From its beginnings in 1992, superannuation collectively has become a juggernaut and has grown to encompass over $3.3 trillion in assets held by an estimated 16 million Australians. That figure makes Australian superannuation the world’s third largest pension pool.
A Bill was previously introduced in 2016 that proposed to enshrine\ the primary objective of the super system in legislation: to provide income in retirement to substitute or supplement the age pension. It would have also required all new Bills relating to super to be accompanied by a statement of compatibility with the objective of the super system. This Bill lapsed ahead of the 2019 election and was never reintroduced.
Having a clear legal objective of super, the government says, will break the vicious cycle of plans to raid super such as drawing on super to pay for housing, HECS or living expenses, which have all been proposed at various stages in the past few years.
The government estimates that there are 32 SMSFs with more than $100 million in assets, with the largest SMSF having over $400 million in assets. Industry estimates also indicate that the tax concessions on a single $10 million SMSF could support 3.1 full age pensions. With this in mind, the government is looking to have a conversation around the concessional taxation of these high-asset SMSFs.
The other change the government is looking to make will stem from the results of the review into the Your Future, Your Super (YFYS) laws. The YFYS measures were initiated to ostensibly remove “unintended consequences” and keep the focus on “high performance”. A consultation paper has been released and the government has established a technical working group in addition to public submissions and stakeholder consultations.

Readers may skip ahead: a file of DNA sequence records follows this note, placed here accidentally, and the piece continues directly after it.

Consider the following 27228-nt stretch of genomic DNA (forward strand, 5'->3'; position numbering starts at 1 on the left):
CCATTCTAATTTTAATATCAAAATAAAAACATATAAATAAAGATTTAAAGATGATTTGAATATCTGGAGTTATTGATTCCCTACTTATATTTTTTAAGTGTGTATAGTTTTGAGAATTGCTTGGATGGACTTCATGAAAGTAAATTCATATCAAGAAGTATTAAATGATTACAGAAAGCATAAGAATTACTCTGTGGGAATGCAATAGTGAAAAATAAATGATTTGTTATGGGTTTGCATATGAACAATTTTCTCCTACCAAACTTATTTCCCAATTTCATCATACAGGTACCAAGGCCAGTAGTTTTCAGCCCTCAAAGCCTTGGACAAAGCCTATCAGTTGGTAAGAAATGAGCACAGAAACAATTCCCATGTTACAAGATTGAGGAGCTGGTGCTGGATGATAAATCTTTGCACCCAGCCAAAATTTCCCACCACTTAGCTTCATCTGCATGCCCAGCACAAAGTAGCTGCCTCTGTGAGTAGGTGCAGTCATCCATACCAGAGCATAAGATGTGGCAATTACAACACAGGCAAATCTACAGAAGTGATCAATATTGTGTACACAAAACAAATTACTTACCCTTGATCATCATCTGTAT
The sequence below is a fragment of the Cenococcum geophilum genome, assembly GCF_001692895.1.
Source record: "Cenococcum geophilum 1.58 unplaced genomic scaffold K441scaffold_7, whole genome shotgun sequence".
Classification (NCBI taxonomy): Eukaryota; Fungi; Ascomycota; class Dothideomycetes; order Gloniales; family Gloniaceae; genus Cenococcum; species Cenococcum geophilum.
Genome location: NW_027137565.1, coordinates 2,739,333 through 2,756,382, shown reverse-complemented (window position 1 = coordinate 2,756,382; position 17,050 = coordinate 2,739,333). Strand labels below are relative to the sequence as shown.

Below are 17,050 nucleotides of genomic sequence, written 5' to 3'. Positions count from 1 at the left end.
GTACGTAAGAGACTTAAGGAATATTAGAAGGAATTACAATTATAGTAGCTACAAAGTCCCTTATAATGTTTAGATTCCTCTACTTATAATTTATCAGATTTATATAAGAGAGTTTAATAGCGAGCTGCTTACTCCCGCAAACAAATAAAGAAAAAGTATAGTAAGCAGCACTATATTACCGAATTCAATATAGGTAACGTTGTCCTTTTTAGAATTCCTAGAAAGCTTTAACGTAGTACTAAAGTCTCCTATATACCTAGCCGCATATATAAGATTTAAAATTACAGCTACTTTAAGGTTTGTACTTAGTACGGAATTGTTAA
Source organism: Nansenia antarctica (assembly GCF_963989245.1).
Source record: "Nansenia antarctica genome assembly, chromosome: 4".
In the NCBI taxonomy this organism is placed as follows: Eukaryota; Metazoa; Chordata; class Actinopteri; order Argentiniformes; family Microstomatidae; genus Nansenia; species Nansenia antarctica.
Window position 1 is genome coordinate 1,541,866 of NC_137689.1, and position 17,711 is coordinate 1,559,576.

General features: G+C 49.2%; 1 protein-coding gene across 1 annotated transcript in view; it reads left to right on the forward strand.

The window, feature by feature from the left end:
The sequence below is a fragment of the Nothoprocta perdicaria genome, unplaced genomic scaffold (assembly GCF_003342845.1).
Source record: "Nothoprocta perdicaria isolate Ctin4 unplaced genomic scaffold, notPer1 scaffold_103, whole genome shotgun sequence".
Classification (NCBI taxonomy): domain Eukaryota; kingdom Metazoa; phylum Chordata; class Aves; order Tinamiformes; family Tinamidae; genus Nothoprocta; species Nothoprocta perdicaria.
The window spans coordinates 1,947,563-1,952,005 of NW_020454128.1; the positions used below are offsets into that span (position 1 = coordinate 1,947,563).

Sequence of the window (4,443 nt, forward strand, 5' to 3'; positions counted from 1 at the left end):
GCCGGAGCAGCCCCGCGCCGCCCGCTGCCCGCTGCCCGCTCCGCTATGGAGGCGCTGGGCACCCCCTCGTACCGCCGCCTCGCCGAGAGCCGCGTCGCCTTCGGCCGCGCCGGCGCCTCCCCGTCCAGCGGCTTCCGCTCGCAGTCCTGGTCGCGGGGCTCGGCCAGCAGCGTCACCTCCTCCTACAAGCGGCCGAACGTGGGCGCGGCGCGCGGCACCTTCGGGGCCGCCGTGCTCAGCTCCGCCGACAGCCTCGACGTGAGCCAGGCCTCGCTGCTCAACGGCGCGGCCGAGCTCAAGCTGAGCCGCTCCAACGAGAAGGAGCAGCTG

In order to conduct the review to keep the focus on high performance, the government paused the extension of the existing Australian Prudential Regulation Authority (APRA) performance test to Choice super products for 12 months. The performance test therefore currently only applies to MySuper products, which represent around $13.7 million accounts. Super members in other types of products will not have access to the same independent APRA performance analysis unless the consultation concludes they should.
According to Mr Jones, “[t]he performance tests, conducted by APRA, must and will continue. Trustees need to be held to account because it is about ‘Your Future’. We also need to ensure members have meaningful information so that they can hold their funds to account and make informed decisions about their retirement.” Hence, it appears that the performance tests will continue in one form or another into the future, perhaps with different benchmarks.
If you have any questions regarding any of the content in this edition of Client Alert, please contact your McLean Delmo Bentleys Advisor.
Important: Clients should not act solely on the basis of the material contained in Client Alert. Items herein are general comments only and do not constitute or convey advice per se. Also changes in legislation may occur quickly. We therefore recommend that our formal advice be sought before acting in any of the areas. Client Alert is issued as a helpful guide to clients and for their private information. Therefore it should be regarded as confidential and not be made available to any person without our prior approval.